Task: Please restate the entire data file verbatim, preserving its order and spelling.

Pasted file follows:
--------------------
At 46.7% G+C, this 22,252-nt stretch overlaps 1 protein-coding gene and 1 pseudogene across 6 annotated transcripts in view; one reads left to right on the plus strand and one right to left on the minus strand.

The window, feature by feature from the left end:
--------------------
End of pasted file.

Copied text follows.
At 46.7% G+C, this 22,252-nt stretch overlaps 1 protein-coding gene and 1 pseudogene across 6 annotated transcripts in view; one reads left to right on the plus strand and one right to left on the minus strand.

The window, feature by feature from the left end: